At a petite 5’3” and with a cheerful smile, it was not a surprise to hear that Alessia Rocha used to be a flyer on her cheerleading team at McGill University in Montreal, Canada.
Rocha discussed how she fought to be a flyer on the team, and she mentioned that cheerleading was nothing like she thought it would be.
“I thought that cheerleading would be super similar to ballet, and all about flexibility,” she said, regarding her struggles with the sport. “I then found out that it was more like gymnastics. I had to learn things like flipping in the air. I got injured, and the coach was scary.”
However, Rocha insisted it was worth it.
“The adrenaline of competing was amazing. It’s an environment nobody really knows about, because even though it’s a competitive sport, the cheerleaders from the opposing teams are in the stands cheering for you. There’s a lot of positive energy,” she said.
Regardless of the adjustment that she had from ballet to cheerleading, having the skills from being put in ballet classes starting at two years old was a talent she had on her side.
“You’re supposed to start at three years old, but my mom was so excited about me starting that she lied about my age,” she said.
Rocha was born in Canada, where she stayed until she turned four. Her mother and father are both Peruvian, and she spent her formative years in their home country. However, she always spoke English and was surrounded by an environment that made it easy to transition to Canada, and later the United States.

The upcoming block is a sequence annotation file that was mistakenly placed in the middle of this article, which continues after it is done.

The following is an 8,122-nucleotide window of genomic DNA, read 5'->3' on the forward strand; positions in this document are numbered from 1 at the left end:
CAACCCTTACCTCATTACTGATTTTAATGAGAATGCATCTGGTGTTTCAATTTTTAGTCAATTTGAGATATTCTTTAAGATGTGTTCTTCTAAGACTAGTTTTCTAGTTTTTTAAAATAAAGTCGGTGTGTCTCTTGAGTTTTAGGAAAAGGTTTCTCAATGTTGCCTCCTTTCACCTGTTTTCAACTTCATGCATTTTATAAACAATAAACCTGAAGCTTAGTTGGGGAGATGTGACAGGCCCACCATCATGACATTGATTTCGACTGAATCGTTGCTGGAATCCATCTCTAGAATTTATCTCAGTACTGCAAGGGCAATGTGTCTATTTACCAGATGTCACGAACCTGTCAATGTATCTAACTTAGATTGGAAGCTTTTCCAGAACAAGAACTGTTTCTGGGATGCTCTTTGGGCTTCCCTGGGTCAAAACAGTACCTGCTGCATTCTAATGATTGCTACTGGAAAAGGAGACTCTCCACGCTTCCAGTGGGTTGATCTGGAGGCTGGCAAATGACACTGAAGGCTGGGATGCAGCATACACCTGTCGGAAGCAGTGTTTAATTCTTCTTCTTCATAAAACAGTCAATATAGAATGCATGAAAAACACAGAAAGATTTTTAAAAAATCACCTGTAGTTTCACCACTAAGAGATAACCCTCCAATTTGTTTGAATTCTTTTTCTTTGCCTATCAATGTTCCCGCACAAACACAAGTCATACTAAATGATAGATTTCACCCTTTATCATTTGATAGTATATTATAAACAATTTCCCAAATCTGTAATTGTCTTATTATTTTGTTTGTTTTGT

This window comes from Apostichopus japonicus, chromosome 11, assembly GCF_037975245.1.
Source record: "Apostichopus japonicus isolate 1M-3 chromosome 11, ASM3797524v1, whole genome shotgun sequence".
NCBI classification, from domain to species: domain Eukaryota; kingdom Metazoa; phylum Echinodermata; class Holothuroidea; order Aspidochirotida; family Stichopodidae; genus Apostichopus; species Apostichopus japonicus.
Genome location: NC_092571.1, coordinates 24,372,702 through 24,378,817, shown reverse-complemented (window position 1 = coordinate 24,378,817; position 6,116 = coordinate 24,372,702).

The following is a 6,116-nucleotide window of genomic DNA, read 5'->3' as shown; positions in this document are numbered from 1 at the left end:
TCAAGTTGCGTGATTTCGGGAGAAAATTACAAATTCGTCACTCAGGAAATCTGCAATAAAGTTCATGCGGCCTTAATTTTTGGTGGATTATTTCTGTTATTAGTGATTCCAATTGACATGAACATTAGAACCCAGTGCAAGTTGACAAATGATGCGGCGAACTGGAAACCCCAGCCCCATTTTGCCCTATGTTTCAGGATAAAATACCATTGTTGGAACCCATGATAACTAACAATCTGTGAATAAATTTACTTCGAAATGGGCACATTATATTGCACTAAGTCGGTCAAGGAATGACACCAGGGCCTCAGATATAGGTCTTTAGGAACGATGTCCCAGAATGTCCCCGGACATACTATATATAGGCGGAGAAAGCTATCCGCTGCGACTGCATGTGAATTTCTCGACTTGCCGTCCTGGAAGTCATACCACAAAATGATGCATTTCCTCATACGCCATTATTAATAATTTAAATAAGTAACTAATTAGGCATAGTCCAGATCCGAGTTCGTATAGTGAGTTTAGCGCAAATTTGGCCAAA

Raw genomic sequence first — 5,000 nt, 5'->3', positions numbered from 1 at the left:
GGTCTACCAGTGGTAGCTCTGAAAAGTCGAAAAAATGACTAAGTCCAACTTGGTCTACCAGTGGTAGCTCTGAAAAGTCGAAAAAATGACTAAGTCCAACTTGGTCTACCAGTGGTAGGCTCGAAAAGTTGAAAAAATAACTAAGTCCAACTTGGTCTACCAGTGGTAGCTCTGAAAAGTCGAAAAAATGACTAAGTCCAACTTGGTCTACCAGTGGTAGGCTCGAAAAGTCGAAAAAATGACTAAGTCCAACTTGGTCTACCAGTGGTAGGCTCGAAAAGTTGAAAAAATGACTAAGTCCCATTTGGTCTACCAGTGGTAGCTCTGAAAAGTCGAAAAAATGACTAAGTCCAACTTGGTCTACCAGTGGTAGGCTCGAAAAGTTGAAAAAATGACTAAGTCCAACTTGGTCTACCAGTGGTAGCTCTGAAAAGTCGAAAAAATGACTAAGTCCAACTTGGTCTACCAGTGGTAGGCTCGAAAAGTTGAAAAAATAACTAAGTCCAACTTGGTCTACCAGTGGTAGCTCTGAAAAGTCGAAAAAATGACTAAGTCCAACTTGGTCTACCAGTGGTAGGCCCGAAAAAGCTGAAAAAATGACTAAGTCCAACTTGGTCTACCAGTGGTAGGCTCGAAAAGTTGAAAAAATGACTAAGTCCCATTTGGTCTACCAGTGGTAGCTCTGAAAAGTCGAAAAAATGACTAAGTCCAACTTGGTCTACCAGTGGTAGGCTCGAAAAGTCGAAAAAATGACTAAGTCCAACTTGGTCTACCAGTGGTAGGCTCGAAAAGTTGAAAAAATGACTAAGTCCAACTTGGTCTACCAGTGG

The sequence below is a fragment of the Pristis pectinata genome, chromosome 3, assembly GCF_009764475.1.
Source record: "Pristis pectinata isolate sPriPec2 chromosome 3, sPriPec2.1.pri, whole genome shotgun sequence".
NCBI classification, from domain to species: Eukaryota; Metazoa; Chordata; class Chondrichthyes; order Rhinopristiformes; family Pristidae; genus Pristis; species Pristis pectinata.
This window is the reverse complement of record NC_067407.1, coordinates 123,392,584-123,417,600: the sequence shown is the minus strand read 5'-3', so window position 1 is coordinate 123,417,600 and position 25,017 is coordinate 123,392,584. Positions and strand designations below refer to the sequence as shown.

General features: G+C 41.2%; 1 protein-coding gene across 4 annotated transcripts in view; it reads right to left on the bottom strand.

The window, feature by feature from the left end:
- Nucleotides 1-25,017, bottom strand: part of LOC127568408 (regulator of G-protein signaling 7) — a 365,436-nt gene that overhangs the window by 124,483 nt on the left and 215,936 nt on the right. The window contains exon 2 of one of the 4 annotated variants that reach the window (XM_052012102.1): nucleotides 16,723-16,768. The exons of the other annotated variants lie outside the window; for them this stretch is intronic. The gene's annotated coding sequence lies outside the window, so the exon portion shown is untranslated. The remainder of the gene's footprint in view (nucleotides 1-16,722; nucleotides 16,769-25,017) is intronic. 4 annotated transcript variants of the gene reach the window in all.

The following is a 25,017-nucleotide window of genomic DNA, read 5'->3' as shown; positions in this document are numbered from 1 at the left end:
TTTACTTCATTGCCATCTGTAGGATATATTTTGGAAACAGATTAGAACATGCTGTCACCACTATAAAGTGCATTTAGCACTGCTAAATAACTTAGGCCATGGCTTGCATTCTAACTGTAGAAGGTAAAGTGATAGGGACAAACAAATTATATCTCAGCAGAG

“It didn’t feel like Peru,” said Rocha about the British high school that she attended in Lima.
After graduating at sixteen, she moved to Canada to pursue a two-year CEJEP degree in creative arts, literature and languages from a college in Sherbrooke, a small town in Quebec. There, the lack of a multicultural presence forced her to learn French.
“Everyone there was Québécois from Canada, I felt like the only Latina there,” she said.
Rocha graduated first in her class, and enjoyed the acting component of her courses the most.
“I was an extra in a Québécois film and got to be treated like a star,” she said. “We filmed all night for a week in cheerleading skirts in the freezing cold weather, but it was a fun experience.”
But that was not her sole claim to fame as Rocha also played a role in a short film shown at the Cannes Film Festival.
“I played the protagonist’s friend. I just had a couple of lines,” she said.
Alessia talked about her past with the ease of someone who had taken the time to do the things she enjoyed, and confidently brought up the fact that she took a year off here and there.
In January of this year, Rocha moved to Orlando. “I was so curious about working for tips,” said Rocha. “I know this sounds weird, but it was my dream job to be a server.”
A self-declared nerd, she always had law school in the back of her mind.
“I thought I would be good at it… I love studying. I like being a student. I’m curious about litigation,” she said.
At 24, Rocha was accepted to the University of Florida Levin College of Law.
“I wanted to live in Florida, and UF is the best law school in Florida,” she said of her choice to come pursue her degree at Levin.
In comparison to McGill, she said that the school spirit at UF was abundant in ways she didn’t think were possible. She said she had always felt as though McGill cared about representing the school and keeping up spirit, but here at UF, the Gator Nation is everywhere.